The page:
Integrating Google Sheets with Zapier will allow you to unlock a whole new array of automation possibilities for the data in your spreadsheets. This post will show you how to use Zapier with Google Sheets by walking through the 3 different options for importing data into Zapier using the Google Sheets app.
As this post will demonstrate, the Google Sheets app in Zapier is an easy way to import 20 rows or less into your Zap. If, however, you need to import more than 20 rows then take a look at the Zapier Google Sheets Quick-Start Guide to see the different options available based on how many rows or how much data you need to import.
Without further ado let’s dive into the different options for importing rows into Zapier using the Google Sheets app.
Lookup Spreadsheet Row
Once you have selected the Google Sheets app and the “Lookup Spreadsheet Row” action you will then need to navigate to the “Set up action” section where you will specify the “Spreadsheet” and the “Worksheet” within that you want to search.
Next, you will choose a “Lookup Column” along with a “Lookup Value” to search for within this column. As shown in the image below this lookup value can be variable obtained from a previous step in your zap so you can dynamically change the row that will be returned by this search.
If desired you can specify a “Supporting Lookup Column” and “Supporting Lookup Value” so that the Zap will only return rows for searches where the lookup values are both found in the same row. Additionally, the “Bottom-Up” field can be used to tell Zapier to search from the bottom of the sheet, which can save time if you are continually adding data to this sheet and know that Zapier should start searching from these newly added rows.
Finally, you can specify whether this retrieval action should be considered a success when it does not find a row matching the lookup criteria. If “False” is selected then subsequent steps will be skipped, whereas, if “True” is selected then the Zap will continue so that you can use your own filters and paths to control the flow of the Zap.
Alternatively, you can select the “Create Google Sheets Spreadsheet Row if it doesn’t exist yet?” checkbox and then populate the columns from your sheet with the desired value. This way this lookup action will always be successful and your zap will always continue.
Now that you know how to use Zapier with the “Lookup Spreadsheet Row” action in Google Sheets you can take a look at the Zapier Google Sheets Lookup Value post to see how you can use this action to pull in more than 10MB of data in at once from Google Sheets.
Find Many Spreadsheet Rows
While the “Find Many Spreadsheet Rows” action can not pull in as many rows as the “Get Many Spreadsheet Rows”, it has the advantage of being able to pull in the data column by column, which makes it very easy to use in subsequent actions, especially whenlooping through line items.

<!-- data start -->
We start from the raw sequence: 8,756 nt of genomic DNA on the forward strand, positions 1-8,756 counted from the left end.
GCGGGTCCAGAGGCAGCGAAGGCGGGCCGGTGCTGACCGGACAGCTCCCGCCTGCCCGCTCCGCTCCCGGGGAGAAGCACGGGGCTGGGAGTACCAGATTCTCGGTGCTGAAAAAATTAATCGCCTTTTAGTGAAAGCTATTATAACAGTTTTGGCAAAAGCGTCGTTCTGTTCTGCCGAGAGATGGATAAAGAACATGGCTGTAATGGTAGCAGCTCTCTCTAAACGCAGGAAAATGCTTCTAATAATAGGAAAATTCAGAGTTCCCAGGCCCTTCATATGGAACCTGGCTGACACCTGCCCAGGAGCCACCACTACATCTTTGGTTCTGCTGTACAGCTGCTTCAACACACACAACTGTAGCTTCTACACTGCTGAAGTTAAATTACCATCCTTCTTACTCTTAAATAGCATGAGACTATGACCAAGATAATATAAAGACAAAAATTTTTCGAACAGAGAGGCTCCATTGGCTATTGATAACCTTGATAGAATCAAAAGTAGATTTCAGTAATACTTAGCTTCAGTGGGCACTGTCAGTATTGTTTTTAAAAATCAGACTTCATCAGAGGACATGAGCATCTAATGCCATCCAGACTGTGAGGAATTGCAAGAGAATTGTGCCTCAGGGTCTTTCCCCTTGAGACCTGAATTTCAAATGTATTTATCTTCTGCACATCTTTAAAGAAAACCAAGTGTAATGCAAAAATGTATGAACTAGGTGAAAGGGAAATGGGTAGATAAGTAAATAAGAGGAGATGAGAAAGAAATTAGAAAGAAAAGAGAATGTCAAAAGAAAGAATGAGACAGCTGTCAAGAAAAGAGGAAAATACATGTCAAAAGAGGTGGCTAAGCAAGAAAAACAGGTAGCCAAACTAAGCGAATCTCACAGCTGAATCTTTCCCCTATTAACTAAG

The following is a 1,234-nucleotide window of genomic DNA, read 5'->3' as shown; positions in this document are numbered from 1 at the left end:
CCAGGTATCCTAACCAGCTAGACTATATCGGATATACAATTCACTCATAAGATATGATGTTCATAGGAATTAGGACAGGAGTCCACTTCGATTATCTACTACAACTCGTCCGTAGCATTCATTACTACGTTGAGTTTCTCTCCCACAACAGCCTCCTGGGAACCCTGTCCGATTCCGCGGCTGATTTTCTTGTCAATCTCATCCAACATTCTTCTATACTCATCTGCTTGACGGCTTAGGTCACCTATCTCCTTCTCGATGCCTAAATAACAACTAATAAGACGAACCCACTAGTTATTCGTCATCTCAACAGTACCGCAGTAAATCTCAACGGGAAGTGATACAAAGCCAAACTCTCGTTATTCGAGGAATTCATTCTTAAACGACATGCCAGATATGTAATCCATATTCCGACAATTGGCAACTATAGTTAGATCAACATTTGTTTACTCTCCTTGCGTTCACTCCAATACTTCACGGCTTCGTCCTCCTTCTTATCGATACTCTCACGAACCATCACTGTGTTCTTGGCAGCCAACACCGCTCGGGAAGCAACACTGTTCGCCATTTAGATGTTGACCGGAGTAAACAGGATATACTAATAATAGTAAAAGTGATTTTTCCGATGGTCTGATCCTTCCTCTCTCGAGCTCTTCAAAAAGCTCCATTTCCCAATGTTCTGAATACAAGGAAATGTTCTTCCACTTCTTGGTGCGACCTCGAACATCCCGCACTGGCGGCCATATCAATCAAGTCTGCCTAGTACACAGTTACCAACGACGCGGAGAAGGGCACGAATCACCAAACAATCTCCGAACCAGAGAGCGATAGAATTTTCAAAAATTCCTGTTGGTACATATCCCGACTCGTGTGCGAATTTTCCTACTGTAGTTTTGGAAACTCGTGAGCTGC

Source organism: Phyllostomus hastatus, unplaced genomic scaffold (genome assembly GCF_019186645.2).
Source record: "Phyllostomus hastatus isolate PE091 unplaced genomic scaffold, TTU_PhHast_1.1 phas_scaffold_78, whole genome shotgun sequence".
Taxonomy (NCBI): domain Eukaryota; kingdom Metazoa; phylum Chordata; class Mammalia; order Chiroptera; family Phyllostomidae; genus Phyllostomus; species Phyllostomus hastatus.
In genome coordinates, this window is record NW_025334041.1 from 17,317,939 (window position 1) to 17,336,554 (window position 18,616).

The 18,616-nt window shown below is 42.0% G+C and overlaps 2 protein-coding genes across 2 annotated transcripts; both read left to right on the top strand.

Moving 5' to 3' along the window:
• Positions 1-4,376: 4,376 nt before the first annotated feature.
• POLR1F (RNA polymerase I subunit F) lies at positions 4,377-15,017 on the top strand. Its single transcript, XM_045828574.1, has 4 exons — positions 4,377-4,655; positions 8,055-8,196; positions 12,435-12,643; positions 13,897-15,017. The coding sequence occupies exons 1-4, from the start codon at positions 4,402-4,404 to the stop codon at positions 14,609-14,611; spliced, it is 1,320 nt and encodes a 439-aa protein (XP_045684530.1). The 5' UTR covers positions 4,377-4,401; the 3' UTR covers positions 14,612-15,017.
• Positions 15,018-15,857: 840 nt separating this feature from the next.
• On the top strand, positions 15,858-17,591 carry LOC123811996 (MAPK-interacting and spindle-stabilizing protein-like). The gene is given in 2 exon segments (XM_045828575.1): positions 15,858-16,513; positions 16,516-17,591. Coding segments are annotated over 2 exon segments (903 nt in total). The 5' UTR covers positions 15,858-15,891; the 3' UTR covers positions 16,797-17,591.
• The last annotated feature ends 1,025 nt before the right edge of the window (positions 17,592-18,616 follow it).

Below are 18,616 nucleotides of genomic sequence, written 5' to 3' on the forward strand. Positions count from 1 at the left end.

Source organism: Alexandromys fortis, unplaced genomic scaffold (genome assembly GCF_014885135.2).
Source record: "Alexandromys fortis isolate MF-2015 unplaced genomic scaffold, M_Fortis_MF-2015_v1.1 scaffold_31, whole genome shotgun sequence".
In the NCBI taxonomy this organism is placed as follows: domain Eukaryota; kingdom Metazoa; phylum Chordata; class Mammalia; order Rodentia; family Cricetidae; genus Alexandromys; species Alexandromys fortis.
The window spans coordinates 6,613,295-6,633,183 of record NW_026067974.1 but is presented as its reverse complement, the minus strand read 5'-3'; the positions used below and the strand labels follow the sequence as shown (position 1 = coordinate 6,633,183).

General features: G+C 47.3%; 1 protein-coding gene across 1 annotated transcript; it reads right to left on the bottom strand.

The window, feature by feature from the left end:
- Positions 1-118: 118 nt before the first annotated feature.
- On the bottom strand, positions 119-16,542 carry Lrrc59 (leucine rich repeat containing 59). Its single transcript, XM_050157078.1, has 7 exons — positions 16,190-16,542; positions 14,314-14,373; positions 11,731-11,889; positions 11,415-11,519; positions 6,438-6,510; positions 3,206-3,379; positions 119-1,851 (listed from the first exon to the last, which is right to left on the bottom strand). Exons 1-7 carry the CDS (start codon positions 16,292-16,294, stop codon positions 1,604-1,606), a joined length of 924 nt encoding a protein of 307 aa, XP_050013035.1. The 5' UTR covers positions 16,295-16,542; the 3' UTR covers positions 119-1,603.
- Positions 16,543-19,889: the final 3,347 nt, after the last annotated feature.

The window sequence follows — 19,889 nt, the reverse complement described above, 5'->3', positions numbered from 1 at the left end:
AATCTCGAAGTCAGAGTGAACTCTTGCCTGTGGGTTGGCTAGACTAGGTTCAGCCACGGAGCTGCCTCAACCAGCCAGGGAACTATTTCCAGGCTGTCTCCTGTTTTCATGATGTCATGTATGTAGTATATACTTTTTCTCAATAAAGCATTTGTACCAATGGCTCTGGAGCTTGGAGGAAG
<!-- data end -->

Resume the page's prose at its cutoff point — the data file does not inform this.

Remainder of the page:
The “Set up action” section has the same parameters as the “Lookup Spreadsheet Row” action so you can use the section above to see how to fill out these parameters to find your desired rows. In this case, though, this action will return every row, up to a maximum of 10 rows, that matches the lookup criteria. If you want an example of this then check out the “Get Line Items for Google Sheets” section of theZapier Loop Through Line Items Examplepost.
Get Many Spreadsheet Rows
Contrary to the 2 previous actions, which use lookup values to find desired rows, the “Get Many Spreadsheet Rows” action uses a range of columns to pull in a maximum of 20 rows. Since there are typically column headers the “First Row” field is set to 2. While using this range is convenient for pulling in a lot of rows at once it does not have the ability to selectively pull in rows like the “Lookup Spreadsheet Row” or “Find Many Spreadsheet Rows” actions can.
Additionally, the “Get Many Spreadsheet Rows” action pulls the Google Sheets information into string variables (see image below) which cannot be used as easily as the columns returned from the “Find Many Spreadsheet Rows” action. This means that these string values will need to be parsed in order to extract the data in the format you need it (see the “Getting Google Sheets Data into Columns Using Python” section below for an example).
Getting Google Sheets Data into Columns Using Python
If you want to transform the string variable returned from the “Get Many Spreadsheet Rows ” action into arrays for each of the columns in the sheet then you can use the Python code below to do so.
This Python code is based on the example Customer DatabaseGoogle Sheet containing the First Name, Order #, Email Address, and Phone Number of each customer along with the Delivery Today? checkbox field to designate whether their order will be delivered today.
After the maximum of 20 rows have been pulled in using the “Get Many Spreadsheet Rows” action then the “Raw Rows” output is used as the input to the Python code.
Iterating Through Row Values
Once the Python code has transformed the data into column format, it is then very easy to use in subsequent actions such as the “Create Loop from Text” action in the “Looping by Zapier” app.
Now that you know how to use Zapier with Google Sheets to pull in the data you need you are ready to put this data to work!
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When trying to pull a specific row from your Google Sheet into Zapier you can use a lookup value dynamically populated with a variable from a previous step. This is useful but the real power of using the Google Sheets lookup value in Zapier comes when you need to import large amounts of data into your zap.
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